The differences between inbound vs outbound marketing could be holding your marketing back from delivering results, generating leads and helping your business to grow. What are they?
Hands up if you’re using an adblocker. You’re not alone. Last year, it was reported that around 1 in 10 of us are using some sort of adblocking extension on our web browsers, and that’s a steadily increasing number. With 615 million devices (and counting) now use adblock, saying ‘no’ to adverts is now considered mainstream — for all ages.
"75% of us have started to avoid websites with adblock walls."
We skip adverts whenever possible, and if — god forbid — we’re forced to actually sit through one, we often disengage. It’s the same with outbound marketing. In a digital world where advertising and marketing are constant, we’ve lost our tolerance.
Why is this, and what does it mean for the way you reach and engage the customers you depend on to hit your targets and grow your business?
Inbound vs outbound marketing methods
It could be because the marketing we’ve grown up with takes an interruptive approach to engage us. Traditional or ‘outbound’ marketing is attention seeking, loud, and more than a little needy.
Traditional outbound methods are focused, for the most part, on catching a customer’s attention. Like Blade Runner’s blinding neon billboards, they demand to be noticed, and savvy consumers simply aren’t willing to negotiate anymore. We know too much. We’re too aware of what it is that companies want — our attention and eventually our money. Fine, but what’s in it for us?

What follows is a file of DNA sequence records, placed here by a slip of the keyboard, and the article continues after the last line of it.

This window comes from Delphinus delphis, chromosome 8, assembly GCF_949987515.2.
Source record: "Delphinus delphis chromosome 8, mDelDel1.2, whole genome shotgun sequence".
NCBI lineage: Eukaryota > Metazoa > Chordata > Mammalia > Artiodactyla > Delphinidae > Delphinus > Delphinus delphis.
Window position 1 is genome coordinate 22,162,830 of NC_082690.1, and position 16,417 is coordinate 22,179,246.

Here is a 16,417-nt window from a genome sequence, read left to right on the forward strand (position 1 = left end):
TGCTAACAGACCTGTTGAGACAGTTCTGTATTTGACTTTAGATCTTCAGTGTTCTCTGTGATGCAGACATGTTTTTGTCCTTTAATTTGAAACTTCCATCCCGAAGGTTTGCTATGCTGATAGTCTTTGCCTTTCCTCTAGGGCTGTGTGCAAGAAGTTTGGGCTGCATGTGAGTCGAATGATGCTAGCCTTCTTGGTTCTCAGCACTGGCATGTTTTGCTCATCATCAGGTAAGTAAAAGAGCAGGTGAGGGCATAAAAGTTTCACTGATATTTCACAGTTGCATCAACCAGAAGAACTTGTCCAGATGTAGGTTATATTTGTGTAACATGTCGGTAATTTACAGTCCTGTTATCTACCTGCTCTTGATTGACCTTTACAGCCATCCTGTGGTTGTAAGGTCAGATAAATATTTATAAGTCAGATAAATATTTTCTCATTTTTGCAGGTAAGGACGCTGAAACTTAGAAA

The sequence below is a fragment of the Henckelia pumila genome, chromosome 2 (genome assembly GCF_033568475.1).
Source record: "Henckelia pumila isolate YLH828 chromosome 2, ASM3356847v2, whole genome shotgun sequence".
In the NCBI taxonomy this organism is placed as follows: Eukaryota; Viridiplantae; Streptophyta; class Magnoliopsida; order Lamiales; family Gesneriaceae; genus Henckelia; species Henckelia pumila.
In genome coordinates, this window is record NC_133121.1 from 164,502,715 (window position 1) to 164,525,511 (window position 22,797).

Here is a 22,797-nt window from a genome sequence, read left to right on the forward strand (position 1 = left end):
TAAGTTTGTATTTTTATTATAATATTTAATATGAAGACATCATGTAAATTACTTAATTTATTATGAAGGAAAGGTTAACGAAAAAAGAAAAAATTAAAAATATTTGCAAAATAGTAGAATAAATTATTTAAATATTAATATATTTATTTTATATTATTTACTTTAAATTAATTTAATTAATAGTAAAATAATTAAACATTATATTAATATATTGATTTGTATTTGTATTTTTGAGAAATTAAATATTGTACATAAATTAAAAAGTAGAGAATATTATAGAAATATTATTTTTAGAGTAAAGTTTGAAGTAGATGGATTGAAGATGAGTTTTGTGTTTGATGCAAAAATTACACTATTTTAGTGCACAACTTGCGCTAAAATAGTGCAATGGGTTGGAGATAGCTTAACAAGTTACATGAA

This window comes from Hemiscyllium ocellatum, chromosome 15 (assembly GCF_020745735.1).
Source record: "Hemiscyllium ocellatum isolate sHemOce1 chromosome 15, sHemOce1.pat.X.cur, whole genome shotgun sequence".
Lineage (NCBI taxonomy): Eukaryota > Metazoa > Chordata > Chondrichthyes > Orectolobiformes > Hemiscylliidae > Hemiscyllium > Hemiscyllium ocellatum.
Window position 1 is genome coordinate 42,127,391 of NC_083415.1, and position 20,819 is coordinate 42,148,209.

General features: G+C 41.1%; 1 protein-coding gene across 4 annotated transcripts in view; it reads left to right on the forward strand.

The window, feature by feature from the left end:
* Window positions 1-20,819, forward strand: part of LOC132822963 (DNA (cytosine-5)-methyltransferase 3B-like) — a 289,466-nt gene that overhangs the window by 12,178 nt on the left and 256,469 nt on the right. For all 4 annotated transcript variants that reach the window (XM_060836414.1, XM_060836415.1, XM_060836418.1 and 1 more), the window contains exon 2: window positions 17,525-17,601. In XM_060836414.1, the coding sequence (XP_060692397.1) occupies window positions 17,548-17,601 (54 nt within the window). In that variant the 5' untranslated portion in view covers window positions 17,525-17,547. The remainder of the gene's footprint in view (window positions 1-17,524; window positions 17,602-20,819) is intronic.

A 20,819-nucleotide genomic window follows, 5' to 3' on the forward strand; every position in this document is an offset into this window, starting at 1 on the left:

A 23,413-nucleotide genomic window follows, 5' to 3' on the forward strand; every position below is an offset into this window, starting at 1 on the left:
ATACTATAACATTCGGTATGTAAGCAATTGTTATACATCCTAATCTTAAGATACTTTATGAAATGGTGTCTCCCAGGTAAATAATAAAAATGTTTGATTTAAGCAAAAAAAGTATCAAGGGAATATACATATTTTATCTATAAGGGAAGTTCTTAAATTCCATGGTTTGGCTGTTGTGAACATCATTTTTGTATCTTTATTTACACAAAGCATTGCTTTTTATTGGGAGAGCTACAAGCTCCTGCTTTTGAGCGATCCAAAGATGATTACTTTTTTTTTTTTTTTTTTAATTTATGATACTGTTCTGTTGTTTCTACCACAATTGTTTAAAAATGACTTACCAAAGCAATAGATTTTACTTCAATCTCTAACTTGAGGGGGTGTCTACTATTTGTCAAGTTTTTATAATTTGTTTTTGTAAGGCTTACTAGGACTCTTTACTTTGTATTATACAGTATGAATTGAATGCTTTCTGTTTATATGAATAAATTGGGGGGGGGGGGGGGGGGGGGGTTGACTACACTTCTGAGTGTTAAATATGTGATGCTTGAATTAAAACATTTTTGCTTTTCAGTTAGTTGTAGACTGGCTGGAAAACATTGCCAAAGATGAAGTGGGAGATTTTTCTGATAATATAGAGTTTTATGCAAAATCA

With your most recent marketing strategy in mind, consider the following:
- Searching for solutions to our problems using the computers most of us carry in our pockets is second nature. Today’s consumers have all the tools they need to actively seek out information for ourselves. We’re looking for content deliberately and easily, while algorithms that learn from our interests and needs are curating it for us.
- With such a wealth of content being generated every day, we’ve all had to become a lot more discerning about what we choose to engage with. Content that doesn’t offer value simply gets trampled under a seething mass of clickbait, but content that answers a question or solves a problem could be shared with countless people. Thanks to social media, the crowd decides what’s worthy of everybody’s attention.
- We expect convenience and flawless service from the businesses we choose to interact with, and if we don’t get it, we’re more than happy to look elsewhere. Clever UX teams have whittled down our tolerance for pain points to such an extent that it really doesn’t take much for a prospect to lose faith — and for you to lose a customer as a result.